The manifesto stressed on security, peace and prosperity and assures of protection of worship places for non-Muslim Malaysians, following the widespread protests led by the country's ethnic Indians on temple demolition and expression of concerns by Christians on Muslim converts, which have been regularly highlighted since November last year. The BN promises two million more jobs, control rising cost of essential material and food, reduce budget deficit and fork out more development funds. Eradicate poverty and bring its rate down to 2.8 per cent by 2010, increase quality rural jobs and incomes, and provide affordable housing as well as education and training.
Mr Abdullah said the B N government had brought down poverty rates significantly, closed the urban-rural gap and ensured a good quality of life for the lower income groups during its regime.
These targets were achieved during challenging times, with global oil and food prices at record level, he said, pointing to the impact of the rising oil prices and other significant international events could have on the domestic economic landscape.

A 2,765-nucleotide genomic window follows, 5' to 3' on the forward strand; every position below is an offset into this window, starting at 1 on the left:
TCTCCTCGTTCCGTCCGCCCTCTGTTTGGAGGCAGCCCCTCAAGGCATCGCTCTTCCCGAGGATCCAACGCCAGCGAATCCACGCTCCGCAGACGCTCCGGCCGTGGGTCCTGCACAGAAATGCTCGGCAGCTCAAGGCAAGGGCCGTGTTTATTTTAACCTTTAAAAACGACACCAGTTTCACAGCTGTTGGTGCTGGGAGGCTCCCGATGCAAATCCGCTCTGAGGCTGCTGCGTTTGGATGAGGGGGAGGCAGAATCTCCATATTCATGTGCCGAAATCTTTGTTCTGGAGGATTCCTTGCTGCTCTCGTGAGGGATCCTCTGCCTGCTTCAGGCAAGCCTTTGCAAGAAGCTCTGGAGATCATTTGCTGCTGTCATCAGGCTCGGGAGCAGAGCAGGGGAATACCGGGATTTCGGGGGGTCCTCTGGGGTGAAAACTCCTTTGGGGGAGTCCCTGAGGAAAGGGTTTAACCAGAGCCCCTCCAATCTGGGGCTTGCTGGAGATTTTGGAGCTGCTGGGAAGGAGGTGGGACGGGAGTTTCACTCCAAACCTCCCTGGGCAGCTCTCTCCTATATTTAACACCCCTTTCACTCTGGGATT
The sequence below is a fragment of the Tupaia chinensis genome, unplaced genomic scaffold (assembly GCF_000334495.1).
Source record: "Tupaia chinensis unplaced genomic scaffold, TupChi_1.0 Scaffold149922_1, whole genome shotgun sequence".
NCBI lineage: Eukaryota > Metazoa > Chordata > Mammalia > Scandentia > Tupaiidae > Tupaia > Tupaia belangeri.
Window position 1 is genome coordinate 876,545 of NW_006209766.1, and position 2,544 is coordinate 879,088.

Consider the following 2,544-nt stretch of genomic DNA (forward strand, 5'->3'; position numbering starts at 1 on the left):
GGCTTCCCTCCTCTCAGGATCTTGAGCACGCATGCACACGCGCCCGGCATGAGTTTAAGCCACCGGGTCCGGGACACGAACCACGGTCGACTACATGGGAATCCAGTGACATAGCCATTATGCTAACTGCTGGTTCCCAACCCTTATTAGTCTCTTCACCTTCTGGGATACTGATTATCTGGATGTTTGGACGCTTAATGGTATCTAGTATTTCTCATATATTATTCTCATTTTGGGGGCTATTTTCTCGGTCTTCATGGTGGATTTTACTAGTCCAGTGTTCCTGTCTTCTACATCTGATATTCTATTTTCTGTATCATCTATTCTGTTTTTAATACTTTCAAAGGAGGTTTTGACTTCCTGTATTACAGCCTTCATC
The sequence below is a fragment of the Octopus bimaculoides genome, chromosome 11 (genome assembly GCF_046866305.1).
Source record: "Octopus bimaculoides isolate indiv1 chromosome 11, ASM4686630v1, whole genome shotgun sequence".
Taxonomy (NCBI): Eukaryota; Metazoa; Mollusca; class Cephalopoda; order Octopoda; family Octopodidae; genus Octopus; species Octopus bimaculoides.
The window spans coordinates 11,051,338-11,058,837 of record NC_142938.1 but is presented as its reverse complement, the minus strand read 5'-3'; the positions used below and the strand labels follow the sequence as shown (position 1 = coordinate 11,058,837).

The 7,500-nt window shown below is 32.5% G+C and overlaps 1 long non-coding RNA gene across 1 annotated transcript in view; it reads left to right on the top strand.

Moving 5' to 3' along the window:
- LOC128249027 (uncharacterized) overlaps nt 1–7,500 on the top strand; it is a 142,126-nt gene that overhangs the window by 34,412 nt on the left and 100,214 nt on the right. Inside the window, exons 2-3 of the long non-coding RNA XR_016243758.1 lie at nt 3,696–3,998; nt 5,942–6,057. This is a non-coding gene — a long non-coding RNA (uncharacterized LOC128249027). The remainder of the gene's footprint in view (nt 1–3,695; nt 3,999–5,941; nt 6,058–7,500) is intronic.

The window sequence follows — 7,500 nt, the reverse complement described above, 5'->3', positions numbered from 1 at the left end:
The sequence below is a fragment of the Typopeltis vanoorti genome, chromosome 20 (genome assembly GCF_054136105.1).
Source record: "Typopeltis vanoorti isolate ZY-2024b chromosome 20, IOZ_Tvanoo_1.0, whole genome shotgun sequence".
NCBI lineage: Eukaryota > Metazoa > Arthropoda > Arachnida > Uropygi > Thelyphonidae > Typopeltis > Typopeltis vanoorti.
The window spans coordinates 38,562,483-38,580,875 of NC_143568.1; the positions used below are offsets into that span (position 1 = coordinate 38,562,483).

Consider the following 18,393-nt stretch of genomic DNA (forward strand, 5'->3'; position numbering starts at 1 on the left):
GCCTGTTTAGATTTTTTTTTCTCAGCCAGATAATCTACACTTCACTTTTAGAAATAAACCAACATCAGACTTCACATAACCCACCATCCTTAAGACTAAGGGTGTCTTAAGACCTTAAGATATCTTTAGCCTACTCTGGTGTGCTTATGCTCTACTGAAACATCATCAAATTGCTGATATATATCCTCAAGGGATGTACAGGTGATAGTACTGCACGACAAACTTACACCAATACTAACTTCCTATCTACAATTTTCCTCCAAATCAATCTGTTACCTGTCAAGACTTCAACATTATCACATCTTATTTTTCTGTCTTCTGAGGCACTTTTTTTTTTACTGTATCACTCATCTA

"But we stand ready to anticipate, preempt and take measures to safeguard the well-being of the people, whatever the challenge", he said.
The BN, led by the United Malays National Organization and supported by a number of parties including the Malaysian Chinese Association and the Malaysian Indian Congress is contesting 215 parliamentary seats in the March 8 poll, having been returned unopposed in seven constituencies.
The challenge for Mr Abdullah is to retain the 90 per cent absolute majority won in the 2004 elections, when BN returned to power with 199 of the 219 seats.
Political observers say it is an uphill task for the BN, ruling for over 50 years the independent Peninsular Malaysia along with the Borneo states of Sarawak and Sabah.